Preprint Article Version 1 Preserved in Portico This version is not peer-reviewed

Sustainability Analysis of the Production of Early Stages of the Atlantic Forest Lambari (Deuterodon iguape) in a public hatchery at a rainforest conservation area

Version 1 : Received: 1 April 2021 / Approved: 5 April 2021 / Online: 5 April 2021 (12:19:46 CEST)

A peer-reviewed article of this Preprint also exists.

Belmudes, D.; David, F.S.; Gonçalves, F.H.; Valenti, W.C. Sustainability Analysis of the Production of Early Stages of the Atlantic Forest Lambari (Deuterodon iguape) in a Public Hatchery at a Rainforest Conservation Area. Sustainability 2021, 13, 5934. Belmudes, D.; David, F.S.; Gonçalves, F.H.; Valenti, W.C. Sustainability Analysis of the Production of Early Stages of the Atlantic Forest Lambari (Deuterodon iguape) in a Public Hatchery at a Rainforest Conservation Area. Sustainability 2021, 13, 5934.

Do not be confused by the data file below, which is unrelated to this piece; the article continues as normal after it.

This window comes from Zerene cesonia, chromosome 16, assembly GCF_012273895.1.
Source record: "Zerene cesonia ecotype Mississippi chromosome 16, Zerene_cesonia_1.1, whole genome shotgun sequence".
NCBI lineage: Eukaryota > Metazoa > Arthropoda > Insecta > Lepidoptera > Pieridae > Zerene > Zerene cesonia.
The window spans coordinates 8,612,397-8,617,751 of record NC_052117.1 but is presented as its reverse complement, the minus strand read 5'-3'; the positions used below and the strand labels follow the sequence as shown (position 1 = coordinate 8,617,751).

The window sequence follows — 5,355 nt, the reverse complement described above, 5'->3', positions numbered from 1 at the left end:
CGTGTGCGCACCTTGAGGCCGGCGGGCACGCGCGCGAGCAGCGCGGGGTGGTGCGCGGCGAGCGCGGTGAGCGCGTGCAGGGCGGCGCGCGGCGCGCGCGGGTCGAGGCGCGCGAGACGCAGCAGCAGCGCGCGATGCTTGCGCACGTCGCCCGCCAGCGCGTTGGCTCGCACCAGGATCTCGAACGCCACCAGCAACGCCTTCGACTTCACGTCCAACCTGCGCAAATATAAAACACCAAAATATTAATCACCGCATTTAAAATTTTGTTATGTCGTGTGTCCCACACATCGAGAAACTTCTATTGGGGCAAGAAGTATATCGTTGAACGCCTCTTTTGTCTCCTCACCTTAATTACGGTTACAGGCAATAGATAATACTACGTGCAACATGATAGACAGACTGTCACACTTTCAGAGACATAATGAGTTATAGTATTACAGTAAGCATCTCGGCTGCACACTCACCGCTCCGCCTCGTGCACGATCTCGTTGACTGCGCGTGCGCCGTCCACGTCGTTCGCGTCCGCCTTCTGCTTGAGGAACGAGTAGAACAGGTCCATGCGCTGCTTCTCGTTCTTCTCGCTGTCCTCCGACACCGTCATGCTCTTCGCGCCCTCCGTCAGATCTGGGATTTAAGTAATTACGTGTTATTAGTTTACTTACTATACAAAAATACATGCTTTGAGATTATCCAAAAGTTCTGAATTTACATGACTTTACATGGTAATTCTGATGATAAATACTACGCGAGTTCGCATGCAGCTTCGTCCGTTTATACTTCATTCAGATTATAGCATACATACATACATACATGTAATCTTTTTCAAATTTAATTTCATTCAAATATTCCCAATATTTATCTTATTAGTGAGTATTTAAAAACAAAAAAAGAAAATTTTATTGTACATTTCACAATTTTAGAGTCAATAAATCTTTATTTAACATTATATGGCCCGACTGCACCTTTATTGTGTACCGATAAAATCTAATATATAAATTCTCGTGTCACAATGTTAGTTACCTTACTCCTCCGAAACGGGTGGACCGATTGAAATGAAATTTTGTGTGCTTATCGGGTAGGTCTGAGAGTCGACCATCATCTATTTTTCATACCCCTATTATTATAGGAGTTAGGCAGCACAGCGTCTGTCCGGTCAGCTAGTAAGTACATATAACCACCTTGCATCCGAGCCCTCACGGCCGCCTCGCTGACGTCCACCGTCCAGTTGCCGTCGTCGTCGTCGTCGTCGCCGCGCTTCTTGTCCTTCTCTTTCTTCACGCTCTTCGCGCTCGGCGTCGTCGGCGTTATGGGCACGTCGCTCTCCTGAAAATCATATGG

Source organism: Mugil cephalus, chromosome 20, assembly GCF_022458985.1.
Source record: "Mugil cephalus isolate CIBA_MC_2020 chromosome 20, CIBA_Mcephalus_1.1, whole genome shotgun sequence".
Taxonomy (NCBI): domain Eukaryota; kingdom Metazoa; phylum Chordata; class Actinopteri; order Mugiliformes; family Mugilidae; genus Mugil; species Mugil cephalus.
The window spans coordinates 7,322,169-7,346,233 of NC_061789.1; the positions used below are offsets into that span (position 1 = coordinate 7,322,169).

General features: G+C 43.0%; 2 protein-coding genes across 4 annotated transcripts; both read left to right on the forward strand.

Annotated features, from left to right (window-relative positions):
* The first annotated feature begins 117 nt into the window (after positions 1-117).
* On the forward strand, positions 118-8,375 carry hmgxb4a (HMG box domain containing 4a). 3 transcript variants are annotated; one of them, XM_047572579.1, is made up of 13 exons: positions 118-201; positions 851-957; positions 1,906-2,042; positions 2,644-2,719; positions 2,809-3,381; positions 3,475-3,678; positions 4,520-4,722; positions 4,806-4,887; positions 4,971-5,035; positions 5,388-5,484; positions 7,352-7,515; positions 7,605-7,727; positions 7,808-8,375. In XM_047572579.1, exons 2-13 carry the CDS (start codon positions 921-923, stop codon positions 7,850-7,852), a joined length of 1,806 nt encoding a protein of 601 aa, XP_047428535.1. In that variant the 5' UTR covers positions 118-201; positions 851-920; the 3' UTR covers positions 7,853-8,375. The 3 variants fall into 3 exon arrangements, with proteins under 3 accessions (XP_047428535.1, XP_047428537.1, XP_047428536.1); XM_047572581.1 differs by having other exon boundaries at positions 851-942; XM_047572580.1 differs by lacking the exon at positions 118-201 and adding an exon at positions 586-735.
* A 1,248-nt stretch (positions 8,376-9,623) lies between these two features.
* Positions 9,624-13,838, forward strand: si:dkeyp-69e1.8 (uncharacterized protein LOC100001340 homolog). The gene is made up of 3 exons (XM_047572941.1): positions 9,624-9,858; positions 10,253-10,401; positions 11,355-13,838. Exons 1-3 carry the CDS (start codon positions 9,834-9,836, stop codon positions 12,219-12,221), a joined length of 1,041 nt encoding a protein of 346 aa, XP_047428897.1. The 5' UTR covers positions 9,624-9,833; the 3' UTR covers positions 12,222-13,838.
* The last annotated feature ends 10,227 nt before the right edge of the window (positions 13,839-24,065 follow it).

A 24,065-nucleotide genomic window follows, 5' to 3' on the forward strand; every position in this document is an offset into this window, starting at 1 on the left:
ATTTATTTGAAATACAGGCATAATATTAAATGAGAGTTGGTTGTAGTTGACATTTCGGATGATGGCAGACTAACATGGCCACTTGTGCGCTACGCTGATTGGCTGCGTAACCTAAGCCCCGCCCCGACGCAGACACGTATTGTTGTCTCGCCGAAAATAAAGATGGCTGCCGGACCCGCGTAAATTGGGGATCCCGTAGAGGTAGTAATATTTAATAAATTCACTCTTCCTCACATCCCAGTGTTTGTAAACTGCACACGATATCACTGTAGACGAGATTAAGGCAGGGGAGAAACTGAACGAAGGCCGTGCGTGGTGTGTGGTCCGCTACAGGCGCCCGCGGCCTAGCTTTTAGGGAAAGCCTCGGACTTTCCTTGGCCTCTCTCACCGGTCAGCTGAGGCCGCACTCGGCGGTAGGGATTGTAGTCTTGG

Journal reference: Sustainability 2021, 13, 5934
DOI: 10.3390/su13115934

Abstract

Protected areas have been used worldwide to conserve natural resources. Nevertheless, economic activities to provide income for communities living inside and surrounding conservation areas remain an issue. This study aimed to assess the sustainability of a Deuterodon iguape hatchery, placed inside an Atlantic Rainforest Park, to leverage this small native fish's grow-out farming, affording income and food security for local families. We have used a set of indicators of economic, social, and environmental sustainability. The initial investment is about US$ 40,000, which returned in ~2 years. The internal rate of return is close to 50%, including the externality costs, which is attractive for public and private investments. The hatchery generated few direct jobs, but the workforce can be recruited in the community, and hatchery can enable the establishment of several small grow-out farms, leveraging the development of indirect jobs and self-employments. The system had a low environmental impact, showing minor release of pollutants, low risk for biodiversity, and absorption of 18 g of CO2 equivalent per thousand post-larvae produced, contributing to the struggle against climate change. Therefore, D. iguape hatchery demonstrates the potential of combining biodiversity conservation and income generation, meeting the Sustainable Development Goals of Agenda 2030.

Keywords

sustainability; hatchery; SDG; lambari; conservation unit; rural farm; Deuterodon iguape

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